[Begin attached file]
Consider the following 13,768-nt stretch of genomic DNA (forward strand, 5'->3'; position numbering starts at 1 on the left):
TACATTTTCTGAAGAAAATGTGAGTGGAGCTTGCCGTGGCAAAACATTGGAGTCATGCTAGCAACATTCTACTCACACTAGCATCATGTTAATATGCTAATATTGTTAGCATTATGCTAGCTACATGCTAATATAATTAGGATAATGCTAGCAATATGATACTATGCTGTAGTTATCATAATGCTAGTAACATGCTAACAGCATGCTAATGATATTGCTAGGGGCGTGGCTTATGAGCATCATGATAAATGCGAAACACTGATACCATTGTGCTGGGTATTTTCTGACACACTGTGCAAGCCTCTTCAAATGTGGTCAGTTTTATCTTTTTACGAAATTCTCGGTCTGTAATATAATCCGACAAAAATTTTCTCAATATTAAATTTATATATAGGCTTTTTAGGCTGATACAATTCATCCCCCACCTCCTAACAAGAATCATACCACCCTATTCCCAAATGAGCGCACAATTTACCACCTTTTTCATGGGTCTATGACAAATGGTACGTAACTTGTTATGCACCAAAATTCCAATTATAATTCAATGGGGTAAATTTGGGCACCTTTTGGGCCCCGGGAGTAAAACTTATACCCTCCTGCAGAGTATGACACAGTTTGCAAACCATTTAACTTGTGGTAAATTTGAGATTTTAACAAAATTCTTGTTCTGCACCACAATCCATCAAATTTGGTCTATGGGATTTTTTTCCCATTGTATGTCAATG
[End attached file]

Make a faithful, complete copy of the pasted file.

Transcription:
Consider the following 13,768-nt stretch of genomic DNA (forward strand, 5'->3'; position numbering starts at 1 on the left):
TACATTTTCTGAAGAAAATGTGAGTGGAGCTTGCCGTGGCAAAACATTGGAGTCATGCTAGCAACATTCTACTCACACTAGCATCATGTTAATATGCTAATATTGTTAGCATTATGCTAGCTACATGCTAATATAATTAGGATAATGCTAGCAATATGATACTATGCTGTAGTTATCATAATGCTAGTAACATGCTAACAGCATGCTAATGATATTGCTAGGGGCGTGGCTTATGAGCATCATGATAAATGCGAAACACTGATACCATTGTGCTGGGTATTTTCTGACACACTGTGCAAGCCTCTTCAAATGTGGTCAGTTTTATCTTTTTACGAAATTCTCGGTCTGTAATATAATCCGACAAAAATTTTCTCAATATTAAATTTATATATAGGCTTTTTAGGCTGATACAATTCATCCCCCACCTCCTAACAAGAATCATACCACCCTATTCCCAAATGAGCGCACAATTTACCACCTTTTTCATGGGTCTATGACAAATGGTACGTAACTTGTTATGCACCAAAATTCCAATTATAATTCAATGGGGTAAATTTGGGCACCTTTTGGGCCCCGGGAGTAAAACTTATACCCTCCTGCAGAGTATGACACAGTTTGCAAACCATTTAACTTGTGGTAAATTTGAGATTTTAACAAAATTCTTGTTCTGCACCACAATCCATCAAATTTGGTCTATGGGATTTTTTTCCCATTGTATGTCAATG